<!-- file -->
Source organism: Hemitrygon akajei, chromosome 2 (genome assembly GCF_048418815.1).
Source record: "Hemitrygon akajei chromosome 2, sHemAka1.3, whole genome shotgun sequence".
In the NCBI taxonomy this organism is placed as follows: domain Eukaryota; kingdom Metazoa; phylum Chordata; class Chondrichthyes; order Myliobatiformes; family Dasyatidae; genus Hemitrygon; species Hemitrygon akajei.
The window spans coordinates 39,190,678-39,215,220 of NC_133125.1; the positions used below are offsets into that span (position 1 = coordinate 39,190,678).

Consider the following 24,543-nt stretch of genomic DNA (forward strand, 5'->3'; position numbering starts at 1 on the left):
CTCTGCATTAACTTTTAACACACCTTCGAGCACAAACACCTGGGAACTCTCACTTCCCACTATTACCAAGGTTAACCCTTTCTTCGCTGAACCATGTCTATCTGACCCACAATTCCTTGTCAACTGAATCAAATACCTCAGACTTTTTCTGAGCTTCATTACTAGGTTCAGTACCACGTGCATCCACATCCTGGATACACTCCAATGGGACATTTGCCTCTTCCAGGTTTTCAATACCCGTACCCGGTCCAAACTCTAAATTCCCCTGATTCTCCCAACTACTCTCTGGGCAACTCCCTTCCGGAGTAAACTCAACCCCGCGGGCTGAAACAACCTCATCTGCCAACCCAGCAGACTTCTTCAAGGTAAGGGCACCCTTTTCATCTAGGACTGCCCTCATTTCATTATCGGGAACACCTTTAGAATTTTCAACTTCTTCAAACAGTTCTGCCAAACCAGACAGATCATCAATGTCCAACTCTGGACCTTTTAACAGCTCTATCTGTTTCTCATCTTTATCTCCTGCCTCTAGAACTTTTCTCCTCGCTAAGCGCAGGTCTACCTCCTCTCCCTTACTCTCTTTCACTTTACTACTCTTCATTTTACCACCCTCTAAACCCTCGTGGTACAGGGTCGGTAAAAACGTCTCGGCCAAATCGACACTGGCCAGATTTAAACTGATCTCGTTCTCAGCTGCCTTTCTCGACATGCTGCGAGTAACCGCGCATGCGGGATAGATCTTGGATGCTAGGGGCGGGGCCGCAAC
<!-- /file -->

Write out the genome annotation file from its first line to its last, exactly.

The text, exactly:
Source organism: Hemitrygon akajei, chromosome 2 (genome assembly GCF_048418815.1).
Source record: "Hemitrygon akajei chromosome 2, sHemAka1.3, whole genome shotgun sequence".
In the NCBI taxonomy this organism is placed as follows: domain Eukaryota; kingdom Metazoa; phylum Chordata; class Chondrichthyes; order Myliobatiformes; family Dasyatidae; genus Hemitrygon; species Hemitrygon akajei.
The window spans coordinates 39,190,678-39,215,220 of NC_133125.1; the positions used below are offsets into that span (position 1 = coordinate 39,190,678).

Consider the following 24,543-nt stretch of genomic DNA (forward strand, 5'->3'; position numbering starts at 1 on the left):
CTCTGCATTAACTTTTAACACACCTTCGAGCACAAACACCTGGGAACTCTCACTTCCCACTATTACCAAGGTTAACCCTTTCTTCGCTGAACCATGTCTATCTGACCCACAATTCCTTGTCAACTGAATCAAATACCTCAGACTTTTTCTGAGCTTCATTACTAGGTTCAGTACCACGTGCATCCACATCCTGGATACACTCCAATGGGACATTTGCCTCTTCCAGGTTTTCAATACCCGTACCCGGTCCAAACTCTAAATTCCCCTGATTCTCCCAACTACTCTCTGGGCAACTCCCTTCCGGAGTAAACTCAACCCCGCGGGCTGAAACAACCTCATCTGCCAACCCAGCAGACTTCTTCAAGGTAAGGGCACCCTTTTCATCTAGGACTGCCCTCATTTCATTATCGGGAACACCTTTAGAATTTTCAACTTCTTCAAACAGTTCTGCCAAACCAGACAGATCATCAATGTCCAACTCTGGACCTTTTAACAGCTCTATCTGTTTCTCATCTTTATCTCCTGCCTCTAGAACTTTTCTCCTCGCTAAGCGCAGGTCTACCTCCTCTCCCTTACTCTCTTTCACTTTACTACTCTTCATTTTACCACCCTCTAAACCCTCGTGGTACAGGGTCGGTAAAAACGTCTCGGCCAAATCGACACTGGCCAGATTTAAACTGATCTCGTTCTCAGCTGCCTTTCTCGACATGCTGCGAGTAACCGCGCATGCGGGATAGATCTTGGATGCTAGGGGCGGGGCCGCAAC